It was a cemetery, just a cemetery, like so many other cemeteries, and yet it wasn’t. She felt a sense of peace here and not the usual eerie feeling of walking over somebody’s grave that she would have expected. She knew why. The why is what brought her here…on this day, the day that started it all for her, and yet it actually started so much sooner, for without the one, there wouldn’t have been the other.

Marianne Cloyce toyed with a lock of her blonde hair. It couldn’t be called blonde exactly. It was closer to silver in color and had been since she was just a little girl. People just had a hard time attributing gray or silver to hair on one so young, so blonde it was labeled and blonde she had become. Her recent marriage had sent her on an ancestral journey; her new husband was big into genealogy. The upshot was quite a shock to them both…her married name was one of a distant female relative…she had, in fact, married back into her family, the family of her grandmother, many times great, Sarah Cloyce nee Sarah Towne.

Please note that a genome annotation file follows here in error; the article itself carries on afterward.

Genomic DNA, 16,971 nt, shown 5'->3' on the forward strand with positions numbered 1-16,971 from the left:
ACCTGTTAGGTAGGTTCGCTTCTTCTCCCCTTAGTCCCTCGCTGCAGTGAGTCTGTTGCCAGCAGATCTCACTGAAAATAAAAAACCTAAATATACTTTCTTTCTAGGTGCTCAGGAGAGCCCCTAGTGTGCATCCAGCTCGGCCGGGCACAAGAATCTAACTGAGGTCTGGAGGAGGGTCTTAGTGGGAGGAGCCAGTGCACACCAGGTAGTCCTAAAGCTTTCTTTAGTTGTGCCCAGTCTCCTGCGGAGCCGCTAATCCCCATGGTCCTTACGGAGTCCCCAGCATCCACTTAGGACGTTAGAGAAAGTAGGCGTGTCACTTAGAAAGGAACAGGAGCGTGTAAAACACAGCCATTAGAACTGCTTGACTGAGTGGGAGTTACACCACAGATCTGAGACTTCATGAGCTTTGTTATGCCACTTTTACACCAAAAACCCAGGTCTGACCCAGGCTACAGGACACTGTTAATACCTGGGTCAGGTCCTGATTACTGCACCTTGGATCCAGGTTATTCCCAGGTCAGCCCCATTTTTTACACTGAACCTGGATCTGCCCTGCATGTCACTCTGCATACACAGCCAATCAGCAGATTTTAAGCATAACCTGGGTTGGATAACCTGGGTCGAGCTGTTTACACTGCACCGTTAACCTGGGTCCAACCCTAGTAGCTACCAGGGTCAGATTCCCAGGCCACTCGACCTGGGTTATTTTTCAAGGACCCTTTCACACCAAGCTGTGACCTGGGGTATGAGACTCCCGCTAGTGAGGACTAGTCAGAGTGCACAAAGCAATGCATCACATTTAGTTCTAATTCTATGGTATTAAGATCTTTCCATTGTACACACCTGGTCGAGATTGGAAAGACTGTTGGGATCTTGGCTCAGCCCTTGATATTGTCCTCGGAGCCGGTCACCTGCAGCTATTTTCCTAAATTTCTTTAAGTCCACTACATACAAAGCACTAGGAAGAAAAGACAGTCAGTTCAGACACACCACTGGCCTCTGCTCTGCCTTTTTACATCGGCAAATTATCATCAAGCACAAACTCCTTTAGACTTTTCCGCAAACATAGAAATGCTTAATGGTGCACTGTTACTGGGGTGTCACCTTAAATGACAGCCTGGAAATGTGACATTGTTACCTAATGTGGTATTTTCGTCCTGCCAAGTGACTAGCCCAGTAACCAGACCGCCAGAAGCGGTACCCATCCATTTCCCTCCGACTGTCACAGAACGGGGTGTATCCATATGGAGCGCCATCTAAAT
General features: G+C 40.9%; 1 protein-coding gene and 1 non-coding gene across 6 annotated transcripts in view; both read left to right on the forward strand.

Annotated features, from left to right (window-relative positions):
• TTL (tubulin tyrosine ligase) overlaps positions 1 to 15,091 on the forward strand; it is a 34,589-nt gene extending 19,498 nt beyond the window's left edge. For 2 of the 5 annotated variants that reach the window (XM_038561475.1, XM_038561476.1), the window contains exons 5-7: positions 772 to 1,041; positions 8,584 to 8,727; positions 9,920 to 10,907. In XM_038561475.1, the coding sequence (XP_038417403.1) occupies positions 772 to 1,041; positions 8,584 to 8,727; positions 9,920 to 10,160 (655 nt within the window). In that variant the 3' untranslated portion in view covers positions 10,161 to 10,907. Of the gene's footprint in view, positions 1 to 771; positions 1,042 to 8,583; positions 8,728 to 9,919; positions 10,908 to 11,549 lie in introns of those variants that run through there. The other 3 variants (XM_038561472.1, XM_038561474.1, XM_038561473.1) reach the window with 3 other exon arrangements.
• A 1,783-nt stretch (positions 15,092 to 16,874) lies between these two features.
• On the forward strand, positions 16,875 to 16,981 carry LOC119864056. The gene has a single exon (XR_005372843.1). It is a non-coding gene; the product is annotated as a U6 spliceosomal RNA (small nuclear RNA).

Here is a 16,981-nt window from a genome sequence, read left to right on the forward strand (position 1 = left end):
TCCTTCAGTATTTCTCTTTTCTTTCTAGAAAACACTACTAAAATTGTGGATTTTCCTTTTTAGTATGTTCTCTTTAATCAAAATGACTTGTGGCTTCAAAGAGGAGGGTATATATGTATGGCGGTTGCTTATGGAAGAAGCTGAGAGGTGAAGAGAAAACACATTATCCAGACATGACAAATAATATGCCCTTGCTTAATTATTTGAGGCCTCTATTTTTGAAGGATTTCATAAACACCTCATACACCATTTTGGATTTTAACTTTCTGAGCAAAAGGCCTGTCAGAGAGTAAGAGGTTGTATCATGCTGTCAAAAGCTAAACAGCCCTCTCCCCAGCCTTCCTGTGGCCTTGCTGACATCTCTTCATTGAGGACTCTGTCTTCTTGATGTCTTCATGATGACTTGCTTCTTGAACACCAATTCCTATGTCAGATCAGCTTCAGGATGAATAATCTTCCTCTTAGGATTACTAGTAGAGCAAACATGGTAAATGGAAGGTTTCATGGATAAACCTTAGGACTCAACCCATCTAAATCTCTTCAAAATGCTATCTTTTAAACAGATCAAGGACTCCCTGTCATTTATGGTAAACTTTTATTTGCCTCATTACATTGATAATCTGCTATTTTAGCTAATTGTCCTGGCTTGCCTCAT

Marianne shook her head sadly. Sarah Cloyce had some notoriety, but not nearly as much as her sister, Rebeccah Nurse, and that is what led her to Sudbury and what would lead her next to Salem, to the old cemetery on Charter Street, The Burying Point. She had it on good authority that Sarah’s marker would be found here, though she knew enough of her family’s history now to know that she wouldn’t find Rebeccah’s here or at the one in Salem. No, they wouldn’t bury executed witches on hallowed ground. Her body was somewhere so secret that no one left in the family even knew where it was.

Wherever Rebeccah Nurse slept in final repose, Marianne hoped that at least her soul had found peace. She continued walking the rows of old, cracked, chipped and toppled-over head stones until she stopped dead in her tracks. She pivoted and hung a right and then a left amid the tangled overgrown weeds until she stood looking down at a partially moss covered stone. “Sarah Cloyce, b. 1639, d. 1703, beloved wife of Peter Cloyce, beloved mother of Benoni, Hepsibah, and Mary Cloyce, and Hannah, Edmond, Benjamin, Mary, Caleb, Sarah, and Alice Bridges.”